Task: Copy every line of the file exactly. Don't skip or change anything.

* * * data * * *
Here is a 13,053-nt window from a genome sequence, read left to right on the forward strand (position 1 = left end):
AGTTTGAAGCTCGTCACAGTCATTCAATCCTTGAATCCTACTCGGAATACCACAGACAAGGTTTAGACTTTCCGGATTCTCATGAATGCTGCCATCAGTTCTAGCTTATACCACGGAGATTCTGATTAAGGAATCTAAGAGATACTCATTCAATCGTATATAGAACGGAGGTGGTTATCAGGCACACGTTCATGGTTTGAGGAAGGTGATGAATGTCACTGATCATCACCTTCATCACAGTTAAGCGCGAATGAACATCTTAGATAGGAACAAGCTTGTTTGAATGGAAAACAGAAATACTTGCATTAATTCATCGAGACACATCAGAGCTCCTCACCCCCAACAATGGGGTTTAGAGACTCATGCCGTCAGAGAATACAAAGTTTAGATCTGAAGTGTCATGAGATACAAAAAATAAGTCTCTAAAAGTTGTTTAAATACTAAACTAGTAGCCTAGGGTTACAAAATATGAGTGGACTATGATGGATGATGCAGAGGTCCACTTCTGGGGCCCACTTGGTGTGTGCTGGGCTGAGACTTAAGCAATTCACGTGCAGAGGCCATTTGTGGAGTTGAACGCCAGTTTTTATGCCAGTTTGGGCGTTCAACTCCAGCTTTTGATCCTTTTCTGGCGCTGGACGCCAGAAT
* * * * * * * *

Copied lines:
Here is a 13,053-nt window from a genome sequence, read left to right on the forward strand (position 1 = left end):
AGTTTGAAGCTCGTCACAGTCATTCAATCCTTGAATCCTACTCGGAATACCACAGACAAGGTTTAGACTTTCCGGATTCTCATGAATGCTGCCATCAGTTCTAGCTTATACCACGGAGATTCTGATTAAGGAATCTAAGAGATACTCATTCAATCGTATATAGAACGGAGGTGGTTATCAGGCACACGTTCATGGTTTGAGGAAGGTGATGAATGTCACTGATCATCACCTTCATCACAGTTAAGCGCGAATGAACATCTTAGATAGGAACAAGCTTGTTTGAATGGAAAACAGAAATACTTGCATTAATTCATCGAGACACATCAGAGCTCCTCACCCCCAACAATGGGGTTTAGAGACTCATGCCGTCAGAGAATACAAAGTTTAGATCTGAAGTGTCATGAGATACAAAAAATAAGTCTCTAAAAGTTGTTTAAATACTAAACTAGTAGCCTAGGGTTACAAAATATGAGTGGACTATGATGGATGATGCAGAGGTCCACTTCTGGGGCCCACTTGGTGTGTGCTGGGCTGAGACTTAAGCAATTCACGTGCAGAGGCCATTTGTGGAGTTGAACGCCAGTTTTTATGCCAGTTTGGGCGTTCAACTCCAGCTTTTGATCCTTTTCTGGCGCTGGACGCCAGAAT